When Dogs Evolved from Wolves Still a Mystery
It is thought that modern dogs have 1 common ancestor: the Eurasian grey wolf, and that about 30,000 to 40,000 years ago a subspecies of wolf began interacting with humans, perhaps foraging for food around human campsites.
Humans then learned the animals were valuable for companionship and work purposes and began to selectively breed them. When dogs emerged is unclear, but anthropologist say that perhaps it is not when that matters most but how their relationships with people evolved.
One thing is certain, dogs made an imprint on human hearts long ago and that imprint is here to stay.
Intriguing research has uncovered biological underpinnings of the human-dog bond and how it evolved.
Research published in the journal Science last year revealed, for instance, spikes of the “love hormone” oxytocin are triggered by mutual gazes between a dog and its owner.
Not only does it appear that humans are hardwired to bond with dogs, but the feeling, and the hard wiring, may be mutual. This strong of a relationship does not develop overnight.
Archaeological digs by anthropologist Robert Losey, PhD, of the University of Alberta and colleagues have showed that humans have been strongly bonded with dogs for thousands of years.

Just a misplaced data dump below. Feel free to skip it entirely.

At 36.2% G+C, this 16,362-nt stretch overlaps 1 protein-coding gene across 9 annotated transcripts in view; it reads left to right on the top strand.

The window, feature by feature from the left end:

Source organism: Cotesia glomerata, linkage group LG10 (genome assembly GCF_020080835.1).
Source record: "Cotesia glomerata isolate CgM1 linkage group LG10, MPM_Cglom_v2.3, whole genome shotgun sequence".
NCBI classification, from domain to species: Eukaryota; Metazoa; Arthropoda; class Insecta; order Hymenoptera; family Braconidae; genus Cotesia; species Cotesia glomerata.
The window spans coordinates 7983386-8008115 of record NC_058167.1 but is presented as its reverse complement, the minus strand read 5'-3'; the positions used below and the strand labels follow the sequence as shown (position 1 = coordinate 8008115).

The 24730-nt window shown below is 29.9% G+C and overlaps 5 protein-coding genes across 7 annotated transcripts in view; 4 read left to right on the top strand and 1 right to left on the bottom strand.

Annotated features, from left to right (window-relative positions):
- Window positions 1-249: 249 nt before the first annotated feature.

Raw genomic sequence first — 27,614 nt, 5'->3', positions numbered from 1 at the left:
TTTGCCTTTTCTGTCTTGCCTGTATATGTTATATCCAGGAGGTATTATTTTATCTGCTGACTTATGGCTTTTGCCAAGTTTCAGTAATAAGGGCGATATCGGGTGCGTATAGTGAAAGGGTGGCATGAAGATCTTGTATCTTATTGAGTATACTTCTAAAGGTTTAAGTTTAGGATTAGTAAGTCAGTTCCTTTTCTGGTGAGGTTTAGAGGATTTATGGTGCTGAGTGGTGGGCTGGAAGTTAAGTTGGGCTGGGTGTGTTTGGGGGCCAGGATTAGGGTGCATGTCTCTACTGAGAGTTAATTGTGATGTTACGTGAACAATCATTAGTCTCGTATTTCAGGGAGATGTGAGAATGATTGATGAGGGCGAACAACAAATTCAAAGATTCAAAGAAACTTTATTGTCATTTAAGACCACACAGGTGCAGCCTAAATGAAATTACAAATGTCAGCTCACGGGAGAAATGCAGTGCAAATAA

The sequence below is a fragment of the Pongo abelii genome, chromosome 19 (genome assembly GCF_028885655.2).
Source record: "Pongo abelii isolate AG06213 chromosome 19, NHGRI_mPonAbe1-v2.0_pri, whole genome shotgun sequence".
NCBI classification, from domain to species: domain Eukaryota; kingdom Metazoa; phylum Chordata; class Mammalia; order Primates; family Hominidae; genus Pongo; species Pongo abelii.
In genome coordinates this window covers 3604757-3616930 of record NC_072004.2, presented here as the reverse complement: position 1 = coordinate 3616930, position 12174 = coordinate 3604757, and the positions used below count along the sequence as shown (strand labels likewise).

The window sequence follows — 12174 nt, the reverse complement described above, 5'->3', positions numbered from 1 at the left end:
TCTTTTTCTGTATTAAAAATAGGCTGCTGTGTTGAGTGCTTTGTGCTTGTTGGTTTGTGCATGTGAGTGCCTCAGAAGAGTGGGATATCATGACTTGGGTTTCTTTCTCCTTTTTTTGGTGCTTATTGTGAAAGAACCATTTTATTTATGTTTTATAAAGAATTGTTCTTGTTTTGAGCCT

At an excavation site in Siberia, Dr. Losey found dog remains between 5,000 and 8,000 years old buried alongside humans. The find shows early evidence of dog domestication as well as displays the close bond between the people and the dogs.
Dr. Losey explained: “The dogs were being treated just like people when they died … They were being carefully placed in a grave, some of them wearing decorative collars, or next to other items like spoons, with the idea being potentially that they had souls and an afterlife.
… Globally you can see that there are more dog burials in prehistory than any other animals, including cats or horses. Dogs seem to have a very special place in human communities in the past.
As soon as we see skeletal remains that look like the modern dog, say 14,000 years ago, we see dogs being buried.”
Chemical analysis of dog bones showed that they ate similar foods as humans, which suggests the humans may have fed the dogs their “table scraps.” It is thought that dogs were bred for specific purposes even early on, including as working dogs.
Ancient dogs likely helped ancient humans in their daily tasks along with providing companionship. Ancient Romans were known to have lapdogs thousands of years ago.
Dogs have an imprint on our hearts long that imprint is here to stay.